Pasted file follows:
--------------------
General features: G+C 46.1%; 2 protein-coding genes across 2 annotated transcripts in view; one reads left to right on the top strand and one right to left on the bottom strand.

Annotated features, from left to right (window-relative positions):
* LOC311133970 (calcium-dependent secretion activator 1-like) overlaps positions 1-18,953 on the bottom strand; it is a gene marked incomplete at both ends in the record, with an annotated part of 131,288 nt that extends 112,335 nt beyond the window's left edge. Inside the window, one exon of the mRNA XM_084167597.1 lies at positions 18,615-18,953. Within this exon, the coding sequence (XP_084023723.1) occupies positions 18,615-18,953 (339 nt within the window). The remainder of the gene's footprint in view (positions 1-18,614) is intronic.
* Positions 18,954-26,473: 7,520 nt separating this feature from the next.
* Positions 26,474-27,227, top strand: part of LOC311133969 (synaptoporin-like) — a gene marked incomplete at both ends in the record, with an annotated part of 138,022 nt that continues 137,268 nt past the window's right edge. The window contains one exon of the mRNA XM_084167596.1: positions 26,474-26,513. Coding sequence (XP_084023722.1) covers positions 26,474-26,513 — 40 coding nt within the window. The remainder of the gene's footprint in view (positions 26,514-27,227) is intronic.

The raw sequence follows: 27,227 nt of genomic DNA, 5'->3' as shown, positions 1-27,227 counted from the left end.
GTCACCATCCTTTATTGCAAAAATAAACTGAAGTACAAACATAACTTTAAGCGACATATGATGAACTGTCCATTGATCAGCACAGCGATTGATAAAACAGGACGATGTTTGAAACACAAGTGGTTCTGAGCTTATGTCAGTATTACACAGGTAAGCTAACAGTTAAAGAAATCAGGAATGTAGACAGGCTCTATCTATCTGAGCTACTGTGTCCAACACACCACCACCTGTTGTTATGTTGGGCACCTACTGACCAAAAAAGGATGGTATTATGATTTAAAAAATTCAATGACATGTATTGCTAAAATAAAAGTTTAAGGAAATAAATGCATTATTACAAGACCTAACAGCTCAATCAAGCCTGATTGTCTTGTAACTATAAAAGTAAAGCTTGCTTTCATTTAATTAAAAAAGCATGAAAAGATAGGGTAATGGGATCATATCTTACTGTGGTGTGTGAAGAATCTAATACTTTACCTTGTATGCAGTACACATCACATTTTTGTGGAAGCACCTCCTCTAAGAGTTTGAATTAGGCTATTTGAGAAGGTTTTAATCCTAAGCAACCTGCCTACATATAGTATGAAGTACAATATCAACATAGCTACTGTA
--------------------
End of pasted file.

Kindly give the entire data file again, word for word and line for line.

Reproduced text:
General features: G+C 46.1%; 2 protein-coding genes across 2 annotated transcripts in view; one reads left to right on the top strand and one right to left on the bottom strand.

Annotated features, from left to right (window-relative positions):
* LOC311133970 (calcium-dependent secretion activator 1-like) overlaps positions 1-18,953 on the bottom strand; it is a gene marked incomplete at both ends in the record, with an annotated part of 131,288 nt that extends 112,335 nt beyond the window's left edge. Inside the window, one exon of the mRNA XM_084167597.1 lies at positions 18,615-18,953. Within this exon, the coding sequence (XP_084023723.1) occupies positions 18,615-18,953 (339 nt within the window). The remainder of the gene's footprint in view (positions 1-18,614) is intronic.
* Positions 18,954-26,473: 7,520 nt separating this feature from the next.
* Positions 26,474-27,227, top strand: part of LOC311133969 (synaptoporin-like) — a gene marked incomplete at both ends in the record, with an annotated part of 138,022 nt that continues 137,268 nt past the window's right edge. The window contains one exon of the mRNA XM_084167596.1: positions 26,474-26,513. Coding sequence (XP_084023722.1) covers positions 26,474-26,513 — 40 coding nt within the window. The remainder of the gene's footprint in view (positions 26,514-27,227) is intronic.

The raw sequence follows: 27,227 nt of genomic DNA, 5'->3' as shown, positions 1-27,227 counted from the left end.
GTCACCATCCTTTATTGCAAAAATAAACTGAAGTACAAACATAACTTTAAGCGACATATGATGAACTGTCCATTGATCAGCACAGCGATTGATAAAACAGGACGATGTTTGAAACACAAGTGGTTCTGAGCTTATGTCAGTATTACACAGGTAAGCTAACAGTTAAAGAAATCAGGAATGTAGACAGGCTCTATCTATCTGAGCTACTGTGTCCAACACACCACCACCTGTTGTTATGTTGGGCACCTACTGACCAAAAAAGGATGGTATTATGATTTAAAAAATTCAATGACATGTATTGCTAAAATAAAAGTTTAAGGAAATAAATGCATTATTACAAGACCTAACAGCTCAATCAAGCCTGATTGTCTTGTAACTATAAAAGTAAAGCTTGCTTTCATTTAATTAAAAAAGCATGAAAAGATAGGGTAATGGGATCATATCTTACTGTGGTGTGTGAAGAATCTAATACTTTACCTTGTATGCAGTACACATCACATTTTTGTGGAAGCACCTCCTCTAAGAGTTTGAATTAGGCTATTTGAGAAGGTTTTAATCCTAAGCAACCTGCCTACATATAGTATGAAGTACAATATCAACATAGCTACTGTA